Virtually every new car sold today has some sort of network connection. Most of us are aware of these connections because of the remarkable capabilities they place at our fingertips—things like hands-free communication, streaming music, advanced safety features, and navigation. Today’s cars are a rolling network of small computers that control the drivetrain, braking, and other systems. And just like the entertainment and navigation systems, these computers are “connected,” too.
This connectivity within—and between—vehicles will allow transformative innovations like self-driving cars. But it also will make our cars targets for hackers. The security research community can play a valuable role in helping the auto industry stay ahead of these threats. But rather than encouraging collaboration, Congress is discussing legislation that would make illegal the kind of research that already has helped improve the industry’s approach to security.
Today, the House Energy and Commerce Committee begins a hearing on a bill to reform the National Highway Traffic Safety Administration. In the wake of many notable recalls this is a well-intentioned idea. However, tucked into a section concerning the cybersecurity and data collection of automobiles is language that unintentionally could create greater risks for American drivers.
The bill follows several vulnerabilities uncovered by white-hat researchers. Last summer, security researchers Charlie Miller and Chris Valasek demonstrated how they could wirelessly take over the connected entertainment system in a Jeep Cherokee to take control of the car’s steering, brakes and transmission. As a result of this research, Chrysler created a security patch and issued a recall for 1.4 million vehicles.
Some dismissed the exploit as a stunt to gain notoriety. But Miller and Valasek identified a legitimate security and safety issue. And it was neither the first or last such attack. Earlier this year, security researchers revealed similar vulnerabilities in the Tesla Model S dashboard system, and a University of California-San Diego research team took control of a Corvette by manipulating an Internet-connected dongle often used by ride-hailing services and insurance companies. These revelations provide a much needed wake-up call to the auto industry. Indeed, even before these flaws were made public, a Senate report found a wide range of security practices in the auto industry. For example, some used third-party testing to check vehicle security, others did not. Most did not have technology to monitor a car’s systems for malicious activity.
Tying the hands of white hat researchers will do nothing to prevent bad actors from finding vulnerabilities and exploiting them.
Now the industry has established an Intelligence Sharing and Analysis Center (ISAC) to exchange cyber threat information. This initiative is a good start. It would provide a central point of contact and collaboration about what threats are out there and how automakers can respond to them. If done well, the ISAC also could improve security standards among auto manufacturers, benefitting all consumers. (More on that here and here.)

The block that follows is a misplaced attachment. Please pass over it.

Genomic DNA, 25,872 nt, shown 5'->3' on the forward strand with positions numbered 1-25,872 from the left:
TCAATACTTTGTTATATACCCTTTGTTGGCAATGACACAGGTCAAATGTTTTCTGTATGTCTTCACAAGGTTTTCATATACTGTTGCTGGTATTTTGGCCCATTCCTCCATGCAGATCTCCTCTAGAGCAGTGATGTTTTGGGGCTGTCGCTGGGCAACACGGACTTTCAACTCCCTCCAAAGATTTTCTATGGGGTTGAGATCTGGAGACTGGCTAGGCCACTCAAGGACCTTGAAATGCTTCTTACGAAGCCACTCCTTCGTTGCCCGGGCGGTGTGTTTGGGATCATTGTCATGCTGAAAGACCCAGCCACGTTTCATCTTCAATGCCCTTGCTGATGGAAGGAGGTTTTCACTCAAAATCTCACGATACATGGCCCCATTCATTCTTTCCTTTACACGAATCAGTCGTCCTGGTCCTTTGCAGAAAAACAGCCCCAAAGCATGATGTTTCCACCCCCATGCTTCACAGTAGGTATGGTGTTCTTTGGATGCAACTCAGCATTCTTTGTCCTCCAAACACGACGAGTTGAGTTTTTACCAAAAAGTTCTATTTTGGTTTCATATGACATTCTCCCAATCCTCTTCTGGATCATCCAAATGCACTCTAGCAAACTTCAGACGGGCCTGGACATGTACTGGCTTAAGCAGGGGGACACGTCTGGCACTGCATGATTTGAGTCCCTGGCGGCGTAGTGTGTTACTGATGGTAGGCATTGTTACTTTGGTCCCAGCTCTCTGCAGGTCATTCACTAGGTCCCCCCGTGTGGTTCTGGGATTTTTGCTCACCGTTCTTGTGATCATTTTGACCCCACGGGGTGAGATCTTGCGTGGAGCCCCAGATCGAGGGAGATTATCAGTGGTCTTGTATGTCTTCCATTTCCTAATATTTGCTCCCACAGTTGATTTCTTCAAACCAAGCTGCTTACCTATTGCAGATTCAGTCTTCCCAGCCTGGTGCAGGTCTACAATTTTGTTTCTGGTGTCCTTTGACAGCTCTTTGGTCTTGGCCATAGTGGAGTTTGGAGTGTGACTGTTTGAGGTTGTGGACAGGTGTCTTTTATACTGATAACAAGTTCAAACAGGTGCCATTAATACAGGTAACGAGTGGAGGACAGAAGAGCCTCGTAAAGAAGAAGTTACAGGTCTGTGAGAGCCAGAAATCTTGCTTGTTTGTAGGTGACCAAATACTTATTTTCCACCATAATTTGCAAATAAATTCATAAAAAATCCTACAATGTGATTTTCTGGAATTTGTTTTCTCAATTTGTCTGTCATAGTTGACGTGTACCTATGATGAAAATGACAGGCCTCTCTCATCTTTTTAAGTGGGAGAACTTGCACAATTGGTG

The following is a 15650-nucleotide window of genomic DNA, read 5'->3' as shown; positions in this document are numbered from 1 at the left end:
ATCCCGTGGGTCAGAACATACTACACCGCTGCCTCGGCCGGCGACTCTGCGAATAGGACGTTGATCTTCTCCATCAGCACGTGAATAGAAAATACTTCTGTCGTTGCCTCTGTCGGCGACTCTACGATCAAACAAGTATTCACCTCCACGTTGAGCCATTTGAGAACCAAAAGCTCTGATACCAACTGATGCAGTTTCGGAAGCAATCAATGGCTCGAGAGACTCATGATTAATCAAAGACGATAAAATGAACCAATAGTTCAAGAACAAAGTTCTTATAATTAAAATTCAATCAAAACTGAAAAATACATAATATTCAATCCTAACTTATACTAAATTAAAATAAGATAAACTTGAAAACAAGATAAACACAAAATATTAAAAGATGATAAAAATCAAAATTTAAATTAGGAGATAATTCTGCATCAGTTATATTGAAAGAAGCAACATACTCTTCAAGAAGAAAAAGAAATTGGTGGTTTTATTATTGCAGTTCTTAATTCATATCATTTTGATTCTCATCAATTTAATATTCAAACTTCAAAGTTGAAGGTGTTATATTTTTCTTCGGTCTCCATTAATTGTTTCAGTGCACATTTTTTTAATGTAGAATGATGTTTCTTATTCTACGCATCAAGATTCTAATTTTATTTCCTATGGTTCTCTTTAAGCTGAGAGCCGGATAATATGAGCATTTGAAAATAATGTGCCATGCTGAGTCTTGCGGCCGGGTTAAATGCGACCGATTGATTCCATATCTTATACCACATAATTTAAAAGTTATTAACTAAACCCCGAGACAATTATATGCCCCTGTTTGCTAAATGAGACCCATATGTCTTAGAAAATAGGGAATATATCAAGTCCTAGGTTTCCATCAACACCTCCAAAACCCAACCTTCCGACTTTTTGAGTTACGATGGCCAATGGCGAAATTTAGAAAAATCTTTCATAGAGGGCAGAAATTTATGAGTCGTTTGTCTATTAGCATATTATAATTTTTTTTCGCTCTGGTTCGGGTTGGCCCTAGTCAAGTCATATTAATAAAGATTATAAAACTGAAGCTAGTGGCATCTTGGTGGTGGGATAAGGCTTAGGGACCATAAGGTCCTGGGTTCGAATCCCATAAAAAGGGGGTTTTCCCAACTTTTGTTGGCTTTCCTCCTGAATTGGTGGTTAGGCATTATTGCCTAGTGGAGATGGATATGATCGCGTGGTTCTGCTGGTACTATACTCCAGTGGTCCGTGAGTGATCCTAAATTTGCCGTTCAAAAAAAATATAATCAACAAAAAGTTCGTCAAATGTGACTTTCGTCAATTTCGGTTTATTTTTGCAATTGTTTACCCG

The auto industry is taking promising steps toward better security, but the bill before the Energy and Commerce Committee would be a setback. It would make it illegal for security researchers to examine the code written into today’s cars and identify security vulnerabilities or manipulations designed to thwart environmental regulations. This will make our cars more vulnerable by discouraging responsible research and chilling innovation in car security at a critical time. Moreover, tying the hands of white hat researchers will do nothing to prevent bad actors from finding the same vulnerabilities and exploiting them in potentially harmful ways.
The auto industry would be better served by following the lead of information technology industry which has developed ways to work with responsible security researchers instead of against them. For years technology companies fought a losing battle on security by threatening hackers, and now many firms have established bounty programs and conferences where researchers are invited to find and report flaws in programs and products. They recognize that bringing researchers to the table and crowd sourcing solutions can be effective in staying ahead of cyber threats. Stopping research before it can start sets a terrible precedent. Rather than make it illegal, Congress should try to spur collaboration between the automakers and the increasingly valuable research community.